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[328a] “that you haven't heard that there is to be a torchlight race1 this evening on horseback in honor of the Goddess?” “On horseback?” said I. “That is a new idea. Will they carry torches and pass them along to one another as they race with the horses, or how do you mean?” “That's the way of it,” said Polemarchus, “and, besides, there is to be a night festival which will be worth seeing. For after dinner we will get up2 and go out and see the sights and meet a lot of the lads there and have good talk. So stay [328b] and do as we ask.”3“It looks as if we should have to stay,” said Glaucon. “Well,” said I, “if it so be, so be it.”

So we went with them to Polemarchus's house, and there we found Lysias and Euthydemus, the brothers of Polemarchus, yes, and4 Thrasymachus, too, of Chalcedon, and Charmantides of the deme of Paeania, and Kleitophon the son of Aristonymus. And the father of Polemarchus, Cephalus, was also at home.

And I thought him much aged, [328c] for it was a long time since I had seen him. He was sitting on a sort of couch with cushions and he had a chaplet5 on his head, for he had just finished sacrificing in the court. So we went and sat down beside him, for there were seats there disposed in a circle.6 As soon as he saw me Cephalus greeted me and said, “You are not a very frequent7 visitor, Socrates. You don't often come down to the Peiraeus to see us. That is not right. For if I were still able to make the journey up to town easily there would be no need of your resorting hither, [328d] but we would go to visit you. But as it is you should not space too widely your visits here. For I would have you know that, for my part, as the satisfactions of the body decay,8 in the same measure my desire for the pleasures of good talk and my delight in them increase. Don't refuse then, but be yourself a companion to these lads and make our house your resort and regard us as your very good friends and intimates.” “Why, yes, Cephalus,” said I, “and I enjoy talking with the very aged. [328e] For to my thinking we have to learn of them as it were from wayfarers9 who have preceded us on a road on which we too, it may be, must some time fare—what10 it is like—is it rough11 and hard going or easy and pleasant to travel. And so now I would fain learn of you what you think of this thing, now that your time has come to it, the thing that the poets call ‘the threshold12 of old age.’ Is it a hard part of life to bear or what report have you to make of it?”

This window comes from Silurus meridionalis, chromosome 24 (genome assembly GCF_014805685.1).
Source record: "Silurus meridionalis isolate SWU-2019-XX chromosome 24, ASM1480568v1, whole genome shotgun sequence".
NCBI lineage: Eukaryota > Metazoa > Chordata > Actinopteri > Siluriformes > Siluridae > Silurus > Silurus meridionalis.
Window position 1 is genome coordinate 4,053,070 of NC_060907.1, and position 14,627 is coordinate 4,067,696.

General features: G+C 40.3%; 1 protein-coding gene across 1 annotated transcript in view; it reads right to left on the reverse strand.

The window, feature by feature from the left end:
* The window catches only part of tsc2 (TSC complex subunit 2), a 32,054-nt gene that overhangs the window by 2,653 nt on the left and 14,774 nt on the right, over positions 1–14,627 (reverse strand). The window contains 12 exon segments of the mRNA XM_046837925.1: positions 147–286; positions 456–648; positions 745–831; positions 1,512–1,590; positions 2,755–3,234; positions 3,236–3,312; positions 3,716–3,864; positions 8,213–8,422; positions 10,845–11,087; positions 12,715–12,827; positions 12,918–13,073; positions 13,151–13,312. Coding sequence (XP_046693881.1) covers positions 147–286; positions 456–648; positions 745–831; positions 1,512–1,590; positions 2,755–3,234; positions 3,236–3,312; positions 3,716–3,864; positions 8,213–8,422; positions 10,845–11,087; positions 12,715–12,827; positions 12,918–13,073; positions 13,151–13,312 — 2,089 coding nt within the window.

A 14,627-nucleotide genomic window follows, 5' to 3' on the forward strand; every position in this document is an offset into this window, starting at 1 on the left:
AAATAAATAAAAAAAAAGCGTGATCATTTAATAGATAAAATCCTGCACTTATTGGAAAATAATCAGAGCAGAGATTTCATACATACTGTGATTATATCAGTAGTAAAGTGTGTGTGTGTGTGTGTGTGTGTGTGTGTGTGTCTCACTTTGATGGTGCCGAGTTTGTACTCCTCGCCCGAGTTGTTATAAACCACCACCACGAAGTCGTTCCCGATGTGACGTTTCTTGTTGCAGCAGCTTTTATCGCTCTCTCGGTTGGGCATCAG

“Yes, indeed, Socrates,” he said, “I will tell you my own feeling about it.

1 See Sterrett in AJP xxii. p. 393. “The torch was passed down the lines which competed as wholes. For the metaphorical transmission of the torch of life cf. Plato, Laws, 776 B, Lucretius ii. 79.

2 Rise from the table. This is forgotten.

3 In “American,” the colloquial Greek means “be a sport.”

4 The particles single out Thrasymachus for ironical emphasis. Proclus in Tim. 3 E preserves them in his enumeration of the dramatis personae.

5 A companion picture to the fair vision of the youthful Lysis (Lysis, 207 A). The wreath was worn at the sacrifice.

6 For the seats compare Protagoras 317 D-E, Cicero Laelius 1. 2 “in hemicyclio sedentem.”

7 The language recalls the Homeric formula,πάρος γε μὲν οὔτι θαμίζεις, Iliad xviii. 386, Odyssey v. 88, Jebb on O.C. 672. Cephalus' friendly urgency to Socrates is in the tone of Laches 181 C.

8 Plato characteristically contrasts the transitory pleasures of the body with the enduring joys of the mind. Phaedrus 258 E. Anaximenes imitates and expands the passage, Stobaeus, 117. 5. Pleasures are not strictly speaking “of” the body, but “in” or “relating to” it. See my Unity of Plato's Thought, p. 45.

9 Much of this passage, including the comparison of old men to travellers, is copied by Cicero, De sen. 3 ff.

10 Cf. Horace, Epistles i. 11 “Quid tibi visa Chios?” The vague neuter and the slight anacoluthon give a colloquial turn to the sentence.

11 Hesiod, Works and Days 290, says that the path of virtue is rough at first and then grows easy.

12 This, whatever its precise meaning, was a familiar phrase like our “One foot in the grave.” Cf. Leaf on Iliad xxii. 60, xxiv 487; Hyperides (i. xx. 13) employs it without apology in prose.

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